More need, supply chain issues plague Second Harvest’s efforts to help the needy

Demand back up to pandemic levels, Second Harvest official says

ORLANDO, Fla. – Second Harvest Food Bank of Central Florida said it has seen a double-digit percentage increase in the number of people searching for food banks in our area.

The director of philanthropy for Second Harvest Food Bank of Central Florida, Dan Samuels, said the post-pandemic demand for food assistance had started to level off, but now, it’s almost back to up to where it was at the height of the COVID-19 pandemic in 2020.

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“This time last year it was about 150 people or so a day on our tool looking for a food pantry near them,” Samuels said. “Now we’re closer to 250 people a day searching for food assistance.”

Not only is Second Harvest trying to keep up with the increased demand, they are also working around supply chain issues.

“If you’re not seeing it on the shelves in the grocery store, odds are food banks are struggling to get it as well,” Samuels said. “We’re having to get creative on what we provide to the community in order to still help feed the need.”

The most recent example of this was Thanksgiving.

“Instead of just turkeys, we were able to do turkeys, hams and chickens so that we had a variety of proteins to be able to provide because we weren’t able to get just enough turkeys for everybody,” Samuels said.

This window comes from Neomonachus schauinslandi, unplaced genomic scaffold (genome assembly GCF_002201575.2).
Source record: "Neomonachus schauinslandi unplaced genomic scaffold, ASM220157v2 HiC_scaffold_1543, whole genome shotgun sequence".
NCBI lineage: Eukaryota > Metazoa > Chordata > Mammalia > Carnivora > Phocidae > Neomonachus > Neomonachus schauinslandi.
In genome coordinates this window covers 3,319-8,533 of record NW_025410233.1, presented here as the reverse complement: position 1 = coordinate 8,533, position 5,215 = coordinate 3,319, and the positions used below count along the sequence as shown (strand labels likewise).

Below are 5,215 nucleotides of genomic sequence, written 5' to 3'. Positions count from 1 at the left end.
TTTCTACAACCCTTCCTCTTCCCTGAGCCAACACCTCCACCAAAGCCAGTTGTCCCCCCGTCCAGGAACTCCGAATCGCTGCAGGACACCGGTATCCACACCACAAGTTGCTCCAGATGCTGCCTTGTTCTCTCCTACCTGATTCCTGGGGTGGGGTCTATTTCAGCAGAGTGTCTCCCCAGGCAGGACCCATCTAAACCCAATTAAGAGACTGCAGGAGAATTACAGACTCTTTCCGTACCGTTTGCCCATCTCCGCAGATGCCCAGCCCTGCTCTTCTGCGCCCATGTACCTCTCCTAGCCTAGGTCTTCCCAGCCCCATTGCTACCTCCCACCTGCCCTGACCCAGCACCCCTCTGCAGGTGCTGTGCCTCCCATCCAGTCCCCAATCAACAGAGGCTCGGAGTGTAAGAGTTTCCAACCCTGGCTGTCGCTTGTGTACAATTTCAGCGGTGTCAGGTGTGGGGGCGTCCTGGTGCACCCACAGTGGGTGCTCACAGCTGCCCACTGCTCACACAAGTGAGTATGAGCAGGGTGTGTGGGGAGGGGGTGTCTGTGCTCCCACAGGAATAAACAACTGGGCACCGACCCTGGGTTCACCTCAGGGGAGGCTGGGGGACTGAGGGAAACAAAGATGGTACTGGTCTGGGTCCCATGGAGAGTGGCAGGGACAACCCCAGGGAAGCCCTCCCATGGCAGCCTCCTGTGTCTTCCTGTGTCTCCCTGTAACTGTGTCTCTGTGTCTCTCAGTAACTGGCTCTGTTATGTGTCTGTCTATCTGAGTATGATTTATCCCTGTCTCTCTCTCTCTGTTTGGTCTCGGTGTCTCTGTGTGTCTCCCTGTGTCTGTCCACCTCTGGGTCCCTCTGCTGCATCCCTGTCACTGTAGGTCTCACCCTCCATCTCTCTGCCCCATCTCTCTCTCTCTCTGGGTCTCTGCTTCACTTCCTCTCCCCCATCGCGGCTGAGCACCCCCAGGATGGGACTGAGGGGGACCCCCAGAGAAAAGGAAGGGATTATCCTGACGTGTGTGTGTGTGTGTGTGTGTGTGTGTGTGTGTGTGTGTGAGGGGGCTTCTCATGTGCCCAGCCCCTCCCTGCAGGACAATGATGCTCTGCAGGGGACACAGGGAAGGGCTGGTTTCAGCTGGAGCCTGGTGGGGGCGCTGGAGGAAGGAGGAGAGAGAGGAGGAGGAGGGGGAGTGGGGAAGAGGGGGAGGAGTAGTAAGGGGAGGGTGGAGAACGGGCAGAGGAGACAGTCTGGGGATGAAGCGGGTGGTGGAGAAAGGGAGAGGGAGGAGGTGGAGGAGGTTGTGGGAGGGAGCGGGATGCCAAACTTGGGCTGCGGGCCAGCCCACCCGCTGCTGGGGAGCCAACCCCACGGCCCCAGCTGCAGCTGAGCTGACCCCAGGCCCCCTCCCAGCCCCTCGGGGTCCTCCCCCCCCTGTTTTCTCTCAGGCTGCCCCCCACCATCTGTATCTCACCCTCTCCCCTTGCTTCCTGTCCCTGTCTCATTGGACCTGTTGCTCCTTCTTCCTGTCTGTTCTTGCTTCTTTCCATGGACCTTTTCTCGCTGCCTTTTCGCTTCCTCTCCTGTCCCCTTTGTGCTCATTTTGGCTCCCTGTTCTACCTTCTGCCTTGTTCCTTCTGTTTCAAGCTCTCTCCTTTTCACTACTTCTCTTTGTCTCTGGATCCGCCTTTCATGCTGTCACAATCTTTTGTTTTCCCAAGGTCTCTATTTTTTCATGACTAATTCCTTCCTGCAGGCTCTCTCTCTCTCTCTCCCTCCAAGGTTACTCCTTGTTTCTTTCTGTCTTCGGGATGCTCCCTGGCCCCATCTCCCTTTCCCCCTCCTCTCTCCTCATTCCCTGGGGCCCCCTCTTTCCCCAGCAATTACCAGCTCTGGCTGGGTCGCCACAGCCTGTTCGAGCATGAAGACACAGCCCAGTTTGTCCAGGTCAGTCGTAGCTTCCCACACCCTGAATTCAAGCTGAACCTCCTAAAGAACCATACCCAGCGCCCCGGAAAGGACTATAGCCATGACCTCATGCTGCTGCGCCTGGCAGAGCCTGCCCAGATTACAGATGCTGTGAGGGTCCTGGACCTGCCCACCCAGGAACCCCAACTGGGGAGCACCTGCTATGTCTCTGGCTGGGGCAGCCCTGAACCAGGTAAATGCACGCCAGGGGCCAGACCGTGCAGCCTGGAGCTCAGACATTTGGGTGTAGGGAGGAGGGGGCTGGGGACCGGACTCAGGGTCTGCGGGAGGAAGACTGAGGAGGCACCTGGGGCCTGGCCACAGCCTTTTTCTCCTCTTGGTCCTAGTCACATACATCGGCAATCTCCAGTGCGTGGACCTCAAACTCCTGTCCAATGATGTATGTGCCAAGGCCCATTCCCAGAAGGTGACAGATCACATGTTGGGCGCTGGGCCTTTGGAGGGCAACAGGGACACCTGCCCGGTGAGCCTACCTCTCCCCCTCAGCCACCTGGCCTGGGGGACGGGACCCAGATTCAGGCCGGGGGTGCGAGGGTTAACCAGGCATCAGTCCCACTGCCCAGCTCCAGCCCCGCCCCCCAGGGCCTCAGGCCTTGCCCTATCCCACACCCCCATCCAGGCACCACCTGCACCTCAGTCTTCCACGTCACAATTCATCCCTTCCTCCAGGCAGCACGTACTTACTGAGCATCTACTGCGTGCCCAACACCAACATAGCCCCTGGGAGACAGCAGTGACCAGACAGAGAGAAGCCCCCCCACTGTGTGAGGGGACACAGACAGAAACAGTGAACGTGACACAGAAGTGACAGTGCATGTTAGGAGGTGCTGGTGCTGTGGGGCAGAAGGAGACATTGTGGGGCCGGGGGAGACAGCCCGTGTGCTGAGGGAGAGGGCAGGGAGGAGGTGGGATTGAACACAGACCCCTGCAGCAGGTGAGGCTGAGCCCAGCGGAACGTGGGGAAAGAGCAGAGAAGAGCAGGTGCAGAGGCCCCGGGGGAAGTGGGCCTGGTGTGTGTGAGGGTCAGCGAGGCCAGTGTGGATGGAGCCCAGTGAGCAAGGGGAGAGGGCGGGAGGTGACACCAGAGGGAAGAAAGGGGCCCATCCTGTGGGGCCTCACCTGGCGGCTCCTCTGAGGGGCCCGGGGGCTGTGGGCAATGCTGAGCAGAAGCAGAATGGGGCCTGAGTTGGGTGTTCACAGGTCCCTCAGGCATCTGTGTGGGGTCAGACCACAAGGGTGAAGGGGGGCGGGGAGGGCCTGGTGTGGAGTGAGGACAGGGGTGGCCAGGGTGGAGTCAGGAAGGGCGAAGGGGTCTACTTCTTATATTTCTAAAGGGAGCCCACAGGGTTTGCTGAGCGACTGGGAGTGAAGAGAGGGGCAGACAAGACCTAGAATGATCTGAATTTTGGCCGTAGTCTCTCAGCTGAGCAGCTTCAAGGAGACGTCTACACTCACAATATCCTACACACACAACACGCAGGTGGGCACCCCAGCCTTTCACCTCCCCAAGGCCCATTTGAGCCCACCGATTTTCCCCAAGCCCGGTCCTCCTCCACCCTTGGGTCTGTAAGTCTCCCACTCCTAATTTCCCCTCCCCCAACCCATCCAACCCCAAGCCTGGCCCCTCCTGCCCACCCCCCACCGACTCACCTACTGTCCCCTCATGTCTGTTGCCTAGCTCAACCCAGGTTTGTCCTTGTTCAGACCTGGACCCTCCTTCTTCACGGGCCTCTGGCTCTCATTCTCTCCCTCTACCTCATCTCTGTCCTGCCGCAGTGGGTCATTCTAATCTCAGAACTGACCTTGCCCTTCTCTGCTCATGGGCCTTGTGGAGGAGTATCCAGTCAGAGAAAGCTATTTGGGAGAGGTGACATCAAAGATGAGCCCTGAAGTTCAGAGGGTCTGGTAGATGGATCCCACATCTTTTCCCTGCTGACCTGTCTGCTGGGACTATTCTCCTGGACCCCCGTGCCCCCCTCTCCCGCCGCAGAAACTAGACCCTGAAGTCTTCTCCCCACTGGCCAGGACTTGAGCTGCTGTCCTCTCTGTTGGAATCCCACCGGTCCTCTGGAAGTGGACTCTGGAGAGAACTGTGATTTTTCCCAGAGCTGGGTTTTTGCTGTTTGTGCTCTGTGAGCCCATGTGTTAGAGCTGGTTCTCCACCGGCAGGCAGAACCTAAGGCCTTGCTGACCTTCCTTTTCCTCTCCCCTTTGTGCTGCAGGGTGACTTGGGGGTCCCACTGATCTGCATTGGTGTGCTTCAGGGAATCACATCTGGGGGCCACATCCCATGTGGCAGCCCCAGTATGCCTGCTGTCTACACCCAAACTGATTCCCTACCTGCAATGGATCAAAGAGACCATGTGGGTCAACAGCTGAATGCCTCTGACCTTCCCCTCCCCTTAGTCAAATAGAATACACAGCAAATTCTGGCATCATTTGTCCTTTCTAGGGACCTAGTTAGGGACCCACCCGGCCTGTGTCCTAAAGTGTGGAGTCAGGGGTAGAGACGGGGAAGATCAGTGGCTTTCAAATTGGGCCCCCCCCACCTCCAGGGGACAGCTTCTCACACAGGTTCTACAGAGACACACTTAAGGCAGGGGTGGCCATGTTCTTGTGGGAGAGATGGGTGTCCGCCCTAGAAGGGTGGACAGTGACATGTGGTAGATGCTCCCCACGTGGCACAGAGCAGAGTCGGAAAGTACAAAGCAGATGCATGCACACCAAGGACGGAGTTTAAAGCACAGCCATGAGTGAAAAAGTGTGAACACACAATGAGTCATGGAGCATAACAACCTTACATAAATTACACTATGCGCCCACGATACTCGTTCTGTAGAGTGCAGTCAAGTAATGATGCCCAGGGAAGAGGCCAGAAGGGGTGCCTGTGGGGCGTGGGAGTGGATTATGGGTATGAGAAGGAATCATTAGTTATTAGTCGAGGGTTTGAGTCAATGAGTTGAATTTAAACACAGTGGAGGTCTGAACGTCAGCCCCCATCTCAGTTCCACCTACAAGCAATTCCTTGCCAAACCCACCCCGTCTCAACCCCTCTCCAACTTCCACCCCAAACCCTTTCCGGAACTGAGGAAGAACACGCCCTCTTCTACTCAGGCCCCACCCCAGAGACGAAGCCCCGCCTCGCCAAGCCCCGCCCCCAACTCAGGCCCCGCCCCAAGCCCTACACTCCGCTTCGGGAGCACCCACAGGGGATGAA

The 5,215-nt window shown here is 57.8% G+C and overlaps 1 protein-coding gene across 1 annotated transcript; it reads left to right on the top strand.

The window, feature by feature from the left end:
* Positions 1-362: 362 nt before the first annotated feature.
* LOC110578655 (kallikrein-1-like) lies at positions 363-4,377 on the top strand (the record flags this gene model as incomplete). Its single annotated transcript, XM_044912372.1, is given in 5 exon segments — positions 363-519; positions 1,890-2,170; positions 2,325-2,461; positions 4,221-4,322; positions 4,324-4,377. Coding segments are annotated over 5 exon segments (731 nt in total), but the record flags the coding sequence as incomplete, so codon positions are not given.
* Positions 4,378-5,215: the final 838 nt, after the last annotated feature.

Several of Second Harvest’s partner agencies were at the food bank on Monday picking up orders for their own pantries.

Lynn Dillingham with the Ark Ministry Pantry in Clermont said the hunger crisis doesn’t end after Thanksgiving. She said their phone rings every day with new people looking for food assistance.

“A lot of people have lost jobs,” Dillingham said. “Things have changed. Small businesses have closed where a lot of people have worked.”

Dillingham said on top of lost jobs, Hurricanes Ian and Nicole only made matters worse.

“I have a lot of people who lost food because they lost power,” Dillingham said. “Some people have not returned back to the normal, even though we’re not hearing a lot about it, a lot of people haven’t returned to the normal regiment.”

The food bank relies not only on partnerships with large grocers but also on help from people like Orange County resident Richard Lewis.

“Food insecurity is a tough thing for a lot of people especially not too terribly far from this area, you have a food desert,” Lewis said. “We tend to want to be able to share what we have. It’s not that we have tons, but what we have, we can share.”

Lewis said he’s not surprised by the increased food assistance demand and said he’s happy to do what he can to help.

“You know, especially look at what’s happening right now,” Lewis said. “There’s going to be a need and as long as there’s something we can do to assist in what limited capacity we have, then we’re happy to do so.”

With Giving Tuesday right around the corner, Second Harvest is encouraging people to join the fight against hunger.

“Before the pandemic, before inflation, there was hunger in our community,” Samuels said. “These impacts, these disasters, if you will, have just exacerbated that problem. So we’re looking to the community this Giving Tuesday to be a part of the solution because we can’t do this alone.”

If you would like to donate to Second Harvest this Giving Tuesday or if you are in need of food assistance, go to the Second Harvest Food Bank website.


About the Author:

Emily joined WKMG-TV in November 2022.